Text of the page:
When it comes to grammar, there is nothing too weird. Icelandic nouns are declined and have three main categories: feminine, masculine, and neutral. It’s just like German. We can also find declension systems in languages such as Russian, Polish, Finnish, Hungarian and many Slavic languages. Nouns in English don’t have a gender, but globally it’s actually fairly common and not that strange.

Icelandic vocabulary may initially be problematic, due to the length of some words. But if we think about it, they are very logical. This is because a long word usually consists of a few short ones that fully describe the object. I mentioned the Eyjafjallajökull volcano previously. It can be a bit daunting at first, but let’s break it down into more manageable, bite-sized pieces. This word is made up of three parts: eyja (island) + fjalla (mountain) + jökull (glacier). So Eyjafjallajökull is simply the “island mountain glacier”. The word “föðurlandsvinur” comes from föðurland (“fatherland”) +‎ vinur (“friend”), and the combination of these two words means “patriot”. Cool, right?

The Icelandic Language – What Does it Sound Like?

As an Icelandic speaker myself, it is hard for me to tell what the real sound of the language is. It sounds normal to me. But usually, foreign people tell me it sounds powerful, strong and Germanic. I think it is better to hear it so you can get an idea of what it sounds like. Here is an interview with Björk speaking Icelandic, her mother tongue. It might help you hear the phonetics better.

Here is a rough guide for how to pronounce some usual Icelandic sounds.

a >> as in father

e >> as in air

i, y, j >> as in middle

u >> “Eux” as in the French word “deux”

ö >> as in the “u” in murder

æ >> As the sound in “eye”

ð >> like the “th” in “the”

þ >> like the “th” in thing

Here some useful phrases in Icelandic:

  • Could you speak slowly, please? / Viltu tala hægar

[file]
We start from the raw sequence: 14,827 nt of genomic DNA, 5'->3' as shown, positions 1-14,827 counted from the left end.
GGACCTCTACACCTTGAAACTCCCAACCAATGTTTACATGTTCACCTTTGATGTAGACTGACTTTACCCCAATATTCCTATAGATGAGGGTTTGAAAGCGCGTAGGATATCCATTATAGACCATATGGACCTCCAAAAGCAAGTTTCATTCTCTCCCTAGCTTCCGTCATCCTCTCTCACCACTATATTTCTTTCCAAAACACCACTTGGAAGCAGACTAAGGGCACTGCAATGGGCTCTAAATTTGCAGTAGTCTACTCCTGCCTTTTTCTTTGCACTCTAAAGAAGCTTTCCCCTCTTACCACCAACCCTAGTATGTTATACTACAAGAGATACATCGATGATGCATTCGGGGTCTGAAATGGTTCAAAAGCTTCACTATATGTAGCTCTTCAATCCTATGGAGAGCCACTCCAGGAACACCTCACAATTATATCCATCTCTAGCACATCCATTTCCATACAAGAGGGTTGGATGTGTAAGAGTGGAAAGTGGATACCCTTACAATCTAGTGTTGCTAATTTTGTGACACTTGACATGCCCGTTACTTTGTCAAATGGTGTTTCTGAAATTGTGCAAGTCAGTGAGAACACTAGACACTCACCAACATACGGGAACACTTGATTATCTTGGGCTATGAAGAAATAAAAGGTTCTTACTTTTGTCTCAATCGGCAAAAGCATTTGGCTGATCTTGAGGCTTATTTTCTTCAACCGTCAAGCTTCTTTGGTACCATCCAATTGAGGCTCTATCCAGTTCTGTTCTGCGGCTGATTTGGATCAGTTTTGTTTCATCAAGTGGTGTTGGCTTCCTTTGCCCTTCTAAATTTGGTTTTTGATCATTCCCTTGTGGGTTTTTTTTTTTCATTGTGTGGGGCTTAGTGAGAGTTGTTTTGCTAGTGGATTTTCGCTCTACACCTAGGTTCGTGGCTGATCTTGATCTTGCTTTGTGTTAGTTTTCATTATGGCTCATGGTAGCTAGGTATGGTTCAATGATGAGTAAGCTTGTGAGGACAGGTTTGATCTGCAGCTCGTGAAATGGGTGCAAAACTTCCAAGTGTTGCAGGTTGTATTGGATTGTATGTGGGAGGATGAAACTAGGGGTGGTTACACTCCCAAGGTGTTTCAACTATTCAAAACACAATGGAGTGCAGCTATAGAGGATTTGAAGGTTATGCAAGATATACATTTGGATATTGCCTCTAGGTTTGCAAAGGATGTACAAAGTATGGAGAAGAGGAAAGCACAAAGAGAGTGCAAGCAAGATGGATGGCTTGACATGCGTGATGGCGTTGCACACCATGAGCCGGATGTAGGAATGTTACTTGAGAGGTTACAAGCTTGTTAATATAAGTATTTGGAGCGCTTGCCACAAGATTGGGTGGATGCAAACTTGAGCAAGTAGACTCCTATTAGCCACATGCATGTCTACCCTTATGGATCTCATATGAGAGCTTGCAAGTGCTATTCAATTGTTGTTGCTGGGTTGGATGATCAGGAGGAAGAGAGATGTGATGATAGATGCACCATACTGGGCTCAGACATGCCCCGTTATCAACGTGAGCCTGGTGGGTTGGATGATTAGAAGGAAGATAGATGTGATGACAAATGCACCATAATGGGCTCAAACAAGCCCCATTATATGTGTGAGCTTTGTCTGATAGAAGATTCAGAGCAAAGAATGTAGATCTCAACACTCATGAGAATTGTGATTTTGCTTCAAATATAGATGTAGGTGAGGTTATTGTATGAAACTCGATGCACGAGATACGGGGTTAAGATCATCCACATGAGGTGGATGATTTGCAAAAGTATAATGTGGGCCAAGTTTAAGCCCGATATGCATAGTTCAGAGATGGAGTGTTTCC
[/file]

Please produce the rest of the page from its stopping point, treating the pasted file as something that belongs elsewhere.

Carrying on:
• How would you say… / Hvernig segir maður…?
  • How much? / Hvað kostar þetta?
  • Where is… / Hvar er…?
  • Sorry, excuse me / Afsakið, Fyrirgefðu
  • Thank you / Takk
  •  My pleasure / Mín er ánægjan
  • Of course / Auðvitað

Is the Icelandic language difficult?

The Icelandic Language – Jaeja

Now I want you to forget everything you’ve read up until this paragraph. Forget about difficulties, grammar rules, and vocabulary. Ignore those who discourage you from learning such a lovely language. I’m going to give you everything that you need to be an advanced Icelandic speaker. The all-purpose word for every single situation you may encounter. The magic word is: jæja. Yep, that’s it. Congratulations on reaching a C2 level in Icelandic. That wasn’t too traumatic, was it?

Jæja is probably Iceland’s favorite word. It is an interjection that literally means “well” but the truth is it can be way more than that:

Jæja can be a question or a statement. Really, it can be whatever you want it to be.

Jæja? = what’s up?

Jæja!= Ok fine.

Jæja= Yeah.

Jæja= well…

Jæja= finally!

Jæja= oh…(disappointment)

Jæja= c’mon!

Jæja?= Really?

Forget love; Jæja is all you need. You will be able to strike up a conversation just by using this word. Anyone will understand you. It’s one of the most common words in Icelandic, and it is used by 350,000 native speakers. You can now be one of them!

The Icelandic Language

Now you have no excuse. Icelandic learning should be based mainly on listening and repeating, just like most languages: You will end up recognizing its sounds. It is a great way to get in contact with Icelanders and understand our culture. Good luck!